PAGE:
3D Radiation Hydrodynamics Freytag & Allard 2009 3D radiation hydrodynamical simulation of a brown dwarf (T eff =1500K, logg=5, type L) atmosphere cube (340 x 340 x 113 km 3 ). Runtime: 1.8 hours stellar time (about 3 months on 6 processors). Time step: 0.18 sec (6 hydro steps, 1 viscosity step, 1 source step, 1 radiation step). Color coded (right) is the dust concentration (Mg 2 SiO 4 ), and (left) the entropy of the convective zone. The model does not include rotation effects (next step when the model is relaxed). Awaits financial support.
Web Simulator ONLINE ! <ul><li>Offers synthetic spectra and thermal structures of published model grids and the relevant publications. </li></ul><ul><li>Computes synthetic spectra, with/without irradiation by a parent star , and photometry for: </li></ul><ul><li>main sequence stars </li></ul><ul><li>brown dwarfs (1 Myrs - 10 Gyrs) </li></ul><ul><li>extrasolar giant planets </li></ul><ul><li>telluric exoplanets </li></ul><ul><li>Computes isochrones and finds the parameters of a star by chi-square fitting of colors and/or mags to the isochrones. </li></ul><ul><li>Rosseland/Planck as well as monochromatic opacity tables calculations </li></ul>http://phoenix. ens-lyon . fr/simulator NOW OPEN!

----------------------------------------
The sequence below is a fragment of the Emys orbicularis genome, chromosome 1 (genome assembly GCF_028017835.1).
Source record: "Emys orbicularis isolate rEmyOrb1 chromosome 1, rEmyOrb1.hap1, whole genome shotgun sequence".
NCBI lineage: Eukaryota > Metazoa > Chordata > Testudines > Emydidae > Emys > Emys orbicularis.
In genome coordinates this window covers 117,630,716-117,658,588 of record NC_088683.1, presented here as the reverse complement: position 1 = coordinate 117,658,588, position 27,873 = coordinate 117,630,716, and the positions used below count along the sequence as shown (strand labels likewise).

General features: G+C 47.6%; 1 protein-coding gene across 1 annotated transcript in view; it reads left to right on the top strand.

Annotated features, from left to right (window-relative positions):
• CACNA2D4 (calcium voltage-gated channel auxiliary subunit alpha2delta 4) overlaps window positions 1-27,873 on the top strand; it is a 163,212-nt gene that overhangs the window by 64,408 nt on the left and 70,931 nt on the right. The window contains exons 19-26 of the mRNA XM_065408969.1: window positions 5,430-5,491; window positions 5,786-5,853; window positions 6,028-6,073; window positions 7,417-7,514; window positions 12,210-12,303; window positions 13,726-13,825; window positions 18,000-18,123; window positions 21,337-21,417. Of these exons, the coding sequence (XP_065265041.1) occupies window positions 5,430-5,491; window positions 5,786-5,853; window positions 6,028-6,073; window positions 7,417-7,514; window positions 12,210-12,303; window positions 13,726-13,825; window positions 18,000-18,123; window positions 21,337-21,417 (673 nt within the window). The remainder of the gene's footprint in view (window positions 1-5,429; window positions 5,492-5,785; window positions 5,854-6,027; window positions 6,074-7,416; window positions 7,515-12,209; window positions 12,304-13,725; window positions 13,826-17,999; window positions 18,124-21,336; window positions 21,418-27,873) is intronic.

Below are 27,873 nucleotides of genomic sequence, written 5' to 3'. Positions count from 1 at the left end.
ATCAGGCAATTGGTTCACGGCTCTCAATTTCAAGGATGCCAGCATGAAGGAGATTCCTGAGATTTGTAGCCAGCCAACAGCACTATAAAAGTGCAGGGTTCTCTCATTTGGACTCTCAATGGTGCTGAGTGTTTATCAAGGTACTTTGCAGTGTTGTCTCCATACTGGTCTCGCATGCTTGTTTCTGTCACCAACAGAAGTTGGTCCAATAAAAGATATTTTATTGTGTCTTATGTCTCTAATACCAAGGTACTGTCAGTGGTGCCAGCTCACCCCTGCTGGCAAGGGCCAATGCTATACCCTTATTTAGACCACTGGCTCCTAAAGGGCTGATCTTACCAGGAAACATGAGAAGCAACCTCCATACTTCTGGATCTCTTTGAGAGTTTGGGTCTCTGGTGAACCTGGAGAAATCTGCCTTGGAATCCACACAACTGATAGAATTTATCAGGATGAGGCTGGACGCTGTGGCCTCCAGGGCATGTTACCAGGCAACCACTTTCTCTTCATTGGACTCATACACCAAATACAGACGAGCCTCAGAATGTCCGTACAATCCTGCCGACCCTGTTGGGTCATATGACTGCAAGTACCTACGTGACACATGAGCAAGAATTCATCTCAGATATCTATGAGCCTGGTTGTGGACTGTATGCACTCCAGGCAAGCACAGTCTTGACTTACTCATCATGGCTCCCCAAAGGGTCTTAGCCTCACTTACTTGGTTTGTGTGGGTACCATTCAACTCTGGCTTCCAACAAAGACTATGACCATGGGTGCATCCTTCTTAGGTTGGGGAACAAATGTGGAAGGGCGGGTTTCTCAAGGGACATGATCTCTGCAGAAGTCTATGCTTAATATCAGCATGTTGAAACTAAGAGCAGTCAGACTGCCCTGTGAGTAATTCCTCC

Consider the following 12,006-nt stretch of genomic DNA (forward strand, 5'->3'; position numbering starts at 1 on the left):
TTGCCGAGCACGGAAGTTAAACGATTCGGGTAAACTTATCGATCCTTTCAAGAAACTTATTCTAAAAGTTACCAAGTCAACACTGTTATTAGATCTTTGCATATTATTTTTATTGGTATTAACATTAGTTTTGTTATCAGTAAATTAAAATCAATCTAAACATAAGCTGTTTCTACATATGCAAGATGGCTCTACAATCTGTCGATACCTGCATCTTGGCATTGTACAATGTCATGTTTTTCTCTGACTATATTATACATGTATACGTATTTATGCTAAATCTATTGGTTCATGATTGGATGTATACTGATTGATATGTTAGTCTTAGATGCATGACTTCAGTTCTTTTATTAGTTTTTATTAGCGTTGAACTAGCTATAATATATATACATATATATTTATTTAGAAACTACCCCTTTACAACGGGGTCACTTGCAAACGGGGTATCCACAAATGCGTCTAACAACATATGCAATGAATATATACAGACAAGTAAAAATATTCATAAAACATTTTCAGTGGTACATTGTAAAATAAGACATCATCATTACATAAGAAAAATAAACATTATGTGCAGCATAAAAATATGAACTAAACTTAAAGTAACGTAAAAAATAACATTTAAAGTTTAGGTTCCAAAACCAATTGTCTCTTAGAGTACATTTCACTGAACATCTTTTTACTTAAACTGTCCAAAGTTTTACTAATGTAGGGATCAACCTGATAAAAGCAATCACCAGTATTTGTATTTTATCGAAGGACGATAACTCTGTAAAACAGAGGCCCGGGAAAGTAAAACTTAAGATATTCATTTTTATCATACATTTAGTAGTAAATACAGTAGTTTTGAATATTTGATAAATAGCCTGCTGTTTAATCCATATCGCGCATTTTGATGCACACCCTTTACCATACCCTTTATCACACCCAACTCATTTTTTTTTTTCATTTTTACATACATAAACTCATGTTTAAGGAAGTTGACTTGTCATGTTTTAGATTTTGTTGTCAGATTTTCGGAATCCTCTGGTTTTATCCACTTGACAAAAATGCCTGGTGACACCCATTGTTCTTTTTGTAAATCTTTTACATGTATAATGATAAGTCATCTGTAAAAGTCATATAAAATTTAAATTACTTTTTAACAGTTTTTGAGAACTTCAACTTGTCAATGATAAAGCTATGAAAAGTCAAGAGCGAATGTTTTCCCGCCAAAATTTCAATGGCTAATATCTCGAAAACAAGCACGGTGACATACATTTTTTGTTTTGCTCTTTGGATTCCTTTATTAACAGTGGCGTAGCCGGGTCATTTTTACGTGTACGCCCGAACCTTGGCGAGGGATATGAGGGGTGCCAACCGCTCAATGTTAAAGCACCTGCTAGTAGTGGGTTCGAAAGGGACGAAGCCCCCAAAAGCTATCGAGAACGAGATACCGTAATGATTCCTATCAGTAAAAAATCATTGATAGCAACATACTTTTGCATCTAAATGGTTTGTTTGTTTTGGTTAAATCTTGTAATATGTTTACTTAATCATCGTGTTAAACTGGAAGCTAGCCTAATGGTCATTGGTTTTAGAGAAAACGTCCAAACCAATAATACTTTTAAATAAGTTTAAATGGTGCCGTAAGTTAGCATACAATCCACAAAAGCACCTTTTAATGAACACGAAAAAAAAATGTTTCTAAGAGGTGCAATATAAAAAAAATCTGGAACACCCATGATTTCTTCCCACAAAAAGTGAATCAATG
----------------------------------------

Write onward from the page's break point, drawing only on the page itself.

TVLM513-46546 Hallinan et al. (ApJ 663, L25, 2007) Time series of the radio emission detected with the VLA from the M9 dwarf TVLM 513-46546. Every 1.958 hrs a periodic pulse is detected when extremely bright beams of radiation originating at the poles sweep Earth when the dwarf rotates. This dim dwarf is producing radio emission which is thousands of times brighter than any ever detected from the Sun. CREDIT: Hallinan et al., NRAO/AUI/NSF Animated gif of the radio emission from the M9 dwarf TVLM 513-46546 detected with the VLA at 8.44 GHz . The time between each bright pulse corresponds to 1.958 hrs , which is the period of rotation of the dwarf . CREDIT: Hallinan et al., NRAO/AUI/NSF
Maser radio emission of Jupiter <ul><li>Maser cyclotron excited by Jupiter’s magnetic field fed of ionized particles ejected from </li></ul><ul><li>its moon io. </li></ul>